Skip to main content
State Seal State Seal State Seal
Home Button Home Button Home Button

Rep. Hall's Bill Encouraging Use of Alternative Fuels Passes Ohio House

March 26, 2014
Republican Newsroom

State Representative Dave Hall (R-Millersburg) announced the passage of a bill that seeks to incentivize the use of alternative fuel like compressed natural gas (CNG) in Ohio.

Over five years, House Bill 336 would gradually bring compressed natural gas in line with the existing motor fuel tax rate. The legislation would also include an incentive for Ohioans to purchase or lease a CNG vehicle by reducing the sales tax on vehicle by up to $500 until 2015.

“Today, Ohio took a giant step towards making widespread, commercial use of compressed natural gas a reality,” Hall said. “We’re blessed to have an abundance of natural gas a mile beneath our feet, especially as we continue to identify bigger and better ways to put it to good use. We can harness it to power our factories, heat our homes, and fuel our vehicles. And this bill, House Bill 336, will make it easier for companies and public entities to make the transition from other fuels, like gasoline and diesel, to cleaner, more efficient compressed gas. This is truly a historic day for the Buckeye State.”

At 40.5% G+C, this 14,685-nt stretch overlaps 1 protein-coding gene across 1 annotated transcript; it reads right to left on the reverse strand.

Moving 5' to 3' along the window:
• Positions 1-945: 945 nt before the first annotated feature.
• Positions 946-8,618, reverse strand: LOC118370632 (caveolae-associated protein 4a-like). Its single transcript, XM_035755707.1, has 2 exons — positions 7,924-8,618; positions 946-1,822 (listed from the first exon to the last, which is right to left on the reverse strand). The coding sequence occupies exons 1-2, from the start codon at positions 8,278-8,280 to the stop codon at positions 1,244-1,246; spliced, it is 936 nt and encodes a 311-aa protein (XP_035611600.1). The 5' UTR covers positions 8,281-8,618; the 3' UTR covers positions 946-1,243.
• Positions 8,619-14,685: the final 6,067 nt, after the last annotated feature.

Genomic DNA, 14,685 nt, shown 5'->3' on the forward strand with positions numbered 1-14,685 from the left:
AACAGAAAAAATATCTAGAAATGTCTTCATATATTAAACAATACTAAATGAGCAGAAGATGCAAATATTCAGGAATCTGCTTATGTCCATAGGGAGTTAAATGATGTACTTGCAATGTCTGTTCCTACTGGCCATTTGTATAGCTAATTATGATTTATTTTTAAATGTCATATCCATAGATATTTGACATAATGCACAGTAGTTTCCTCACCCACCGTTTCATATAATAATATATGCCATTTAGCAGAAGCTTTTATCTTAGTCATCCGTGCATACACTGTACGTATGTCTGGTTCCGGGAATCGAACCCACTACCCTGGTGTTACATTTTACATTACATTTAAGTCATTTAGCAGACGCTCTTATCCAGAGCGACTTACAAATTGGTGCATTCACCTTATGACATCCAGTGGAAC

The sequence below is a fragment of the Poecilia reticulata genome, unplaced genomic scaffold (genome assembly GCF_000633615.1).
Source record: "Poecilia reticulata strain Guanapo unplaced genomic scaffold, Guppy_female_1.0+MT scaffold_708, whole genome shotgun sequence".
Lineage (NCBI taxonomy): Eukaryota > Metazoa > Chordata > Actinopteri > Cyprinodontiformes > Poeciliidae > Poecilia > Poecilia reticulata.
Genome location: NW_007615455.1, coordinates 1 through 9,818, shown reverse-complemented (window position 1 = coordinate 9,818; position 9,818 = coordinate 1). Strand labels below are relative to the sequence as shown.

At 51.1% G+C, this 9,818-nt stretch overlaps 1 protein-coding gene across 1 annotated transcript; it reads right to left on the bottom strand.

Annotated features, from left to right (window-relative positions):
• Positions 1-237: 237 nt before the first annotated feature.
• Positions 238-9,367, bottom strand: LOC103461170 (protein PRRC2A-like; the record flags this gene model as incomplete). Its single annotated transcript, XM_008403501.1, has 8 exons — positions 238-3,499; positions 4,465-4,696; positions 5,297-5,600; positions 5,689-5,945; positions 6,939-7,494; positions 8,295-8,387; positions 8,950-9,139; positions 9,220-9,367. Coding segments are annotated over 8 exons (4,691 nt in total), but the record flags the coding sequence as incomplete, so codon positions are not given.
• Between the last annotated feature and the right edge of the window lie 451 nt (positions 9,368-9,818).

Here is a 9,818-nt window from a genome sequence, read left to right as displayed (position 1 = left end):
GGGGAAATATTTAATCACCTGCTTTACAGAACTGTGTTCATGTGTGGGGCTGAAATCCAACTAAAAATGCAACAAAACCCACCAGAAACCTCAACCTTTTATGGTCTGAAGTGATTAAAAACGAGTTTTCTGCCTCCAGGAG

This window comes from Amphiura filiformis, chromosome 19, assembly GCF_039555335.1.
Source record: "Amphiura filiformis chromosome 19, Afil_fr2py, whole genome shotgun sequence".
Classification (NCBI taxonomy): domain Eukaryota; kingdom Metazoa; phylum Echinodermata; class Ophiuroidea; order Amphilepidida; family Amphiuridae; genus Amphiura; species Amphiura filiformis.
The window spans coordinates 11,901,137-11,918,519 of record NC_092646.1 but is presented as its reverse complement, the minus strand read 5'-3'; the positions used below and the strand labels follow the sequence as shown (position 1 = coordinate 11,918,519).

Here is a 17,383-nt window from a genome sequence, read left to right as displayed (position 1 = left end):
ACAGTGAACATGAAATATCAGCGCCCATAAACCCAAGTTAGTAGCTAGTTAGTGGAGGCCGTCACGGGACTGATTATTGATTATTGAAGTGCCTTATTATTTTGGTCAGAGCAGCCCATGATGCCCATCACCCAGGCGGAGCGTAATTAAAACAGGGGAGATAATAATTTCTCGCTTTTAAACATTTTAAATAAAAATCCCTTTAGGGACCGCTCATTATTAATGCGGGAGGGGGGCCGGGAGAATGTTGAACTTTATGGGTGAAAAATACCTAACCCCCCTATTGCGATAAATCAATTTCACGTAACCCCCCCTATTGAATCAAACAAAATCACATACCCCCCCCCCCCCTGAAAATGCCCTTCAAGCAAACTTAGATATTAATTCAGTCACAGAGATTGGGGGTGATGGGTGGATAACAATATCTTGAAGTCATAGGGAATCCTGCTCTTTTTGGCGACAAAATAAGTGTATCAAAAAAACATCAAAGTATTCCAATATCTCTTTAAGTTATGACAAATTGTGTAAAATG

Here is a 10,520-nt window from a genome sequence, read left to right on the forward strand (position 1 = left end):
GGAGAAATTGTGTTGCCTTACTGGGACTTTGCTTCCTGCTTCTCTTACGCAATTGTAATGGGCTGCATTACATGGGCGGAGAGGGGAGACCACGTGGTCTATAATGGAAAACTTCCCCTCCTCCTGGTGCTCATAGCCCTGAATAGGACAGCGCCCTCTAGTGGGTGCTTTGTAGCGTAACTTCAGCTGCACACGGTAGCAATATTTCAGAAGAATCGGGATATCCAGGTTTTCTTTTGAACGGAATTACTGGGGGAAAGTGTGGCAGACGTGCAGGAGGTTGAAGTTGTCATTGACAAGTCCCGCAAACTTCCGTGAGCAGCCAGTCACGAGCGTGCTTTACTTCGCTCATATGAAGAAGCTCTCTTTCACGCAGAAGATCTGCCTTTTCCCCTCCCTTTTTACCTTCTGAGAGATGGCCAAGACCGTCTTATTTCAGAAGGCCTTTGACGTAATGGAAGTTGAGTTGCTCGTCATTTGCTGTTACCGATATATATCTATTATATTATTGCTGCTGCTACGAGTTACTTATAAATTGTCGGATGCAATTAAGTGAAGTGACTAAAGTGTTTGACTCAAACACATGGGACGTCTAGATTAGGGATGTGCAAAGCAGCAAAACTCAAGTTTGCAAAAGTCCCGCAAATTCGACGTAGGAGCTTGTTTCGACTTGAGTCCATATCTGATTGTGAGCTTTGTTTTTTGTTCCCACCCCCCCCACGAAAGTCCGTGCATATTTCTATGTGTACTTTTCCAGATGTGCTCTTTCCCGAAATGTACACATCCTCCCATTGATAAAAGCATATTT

The incentive program would be fully funded by the gradual implementation of the motor fuel tax and would be phased out completely after five years.

Individuals who purchase a new alternative fuel vehicle or convert their traditional fuel vehicle would qualify for an income tax or commercial activity tax credit, which would cover 50 percent of the cost of purchase or conversion. Depending on the vehicle’s rating, the tax credit per vehicle is capped at an amount between $5,000 and $25,000.

Finally, under HB 336, the Director of Environmental Protection would oversee the newly created “Gaseous Fuel Vehicle Conversion Program,” which can make grants to public and nonprofit entities to promote the use of vehicles that operate on alternative fuels.

Having passed the House, the bill now heads to the Ohio Senate for further consideration.